Cohabitation with other diseased echinoderms. Plastic mesh dividers were placed down the middle of the tanks to prevent direct contact between Source and Challenged animals. Three stars that had passed the acclimation phase and were negative for gross SSWD lesions were placed into each of the 4 tanks. Stars were monitored once daily for 3 weeks. Challenge experiments with infected and 0.
All these immersion experiments were performed in aquaria containing FASW to which at least 1 L of water from infected tanks filtered or not was added. Collection and preparation of infected water. An additional cohabitation experiment was performed to test the effect of filtration in challenge experiments. This trial lasted for 40 d October-November , with consistent turnover of diseased stars. Stars were monitored daily for signs of disease. When challenged stars began to show SSWD signs, swab samples were taken for analysis.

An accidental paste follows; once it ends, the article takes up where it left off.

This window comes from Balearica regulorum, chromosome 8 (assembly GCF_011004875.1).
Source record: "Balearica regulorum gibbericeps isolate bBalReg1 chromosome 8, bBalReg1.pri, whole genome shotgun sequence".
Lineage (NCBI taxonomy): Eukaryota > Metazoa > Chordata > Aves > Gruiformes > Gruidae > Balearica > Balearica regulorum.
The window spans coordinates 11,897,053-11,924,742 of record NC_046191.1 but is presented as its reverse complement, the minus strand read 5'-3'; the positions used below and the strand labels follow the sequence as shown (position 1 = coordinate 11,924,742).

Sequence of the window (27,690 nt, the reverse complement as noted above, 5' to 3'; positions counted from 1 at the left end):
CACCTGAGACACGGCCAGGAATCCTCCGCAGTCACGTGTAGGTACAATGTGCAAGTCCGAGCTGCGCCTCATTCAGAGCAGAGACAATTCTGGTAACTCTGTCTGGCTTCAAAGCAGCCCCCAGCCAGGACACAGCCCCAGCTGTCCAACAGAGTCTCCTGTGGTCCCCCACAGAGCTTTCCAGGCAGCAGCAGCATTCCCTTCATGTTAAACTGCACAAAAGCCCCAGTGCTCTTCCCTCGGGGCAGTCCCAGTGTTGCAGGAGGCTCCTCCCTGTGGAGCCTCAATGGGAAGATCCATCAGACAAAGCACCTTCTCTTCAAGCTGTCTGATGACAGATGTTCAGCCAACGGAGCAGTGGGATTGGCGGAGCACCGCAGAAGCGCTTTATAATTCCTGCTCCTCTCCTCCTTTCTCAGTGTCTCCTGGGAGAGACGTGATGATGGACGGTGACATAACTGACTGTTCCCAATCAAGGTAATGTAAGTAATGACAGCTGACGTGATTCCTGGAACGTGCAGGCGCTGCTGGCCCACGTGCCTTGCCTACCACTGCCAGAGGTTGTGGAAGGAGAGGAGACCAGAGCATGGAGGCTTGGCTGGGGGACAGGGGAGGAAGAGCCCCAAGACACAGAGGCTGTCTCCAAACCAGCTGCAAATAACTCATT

Water changes were also performed as needed to maintain water quality. A total of 15 stars were exposed in this way.
To prepare the water for challenge experiments, half of the water collected from infected tanks was filtered through a 0. Most viruses and toxins remain in water that passes through the filter [ 17 , 18 ]. Immersion challenge experiments using filtered infected water. Two filtration challenge experiments were performed, one with freshly collected infected water and one with frozen infected water. Two healthy-looking A. The trial continued for 10 d.
For filtration experiment II, infected water that had been previously frozen was used. Bottles containing frozen infected water were removed from the freezer and placed in an ice bath to thaw 20—30 min. Stars were immersed in antibiotics Enrofloxacin 2.
Treatments, each performed in duplicate, included: 1 control, FASW only; 2 filtered and UV treated frozen infected water, 3 filtered frozen infected water, and 4 frozen infected water. Experimental stars were monitored for an additional 3 weeks for signs of SSWD.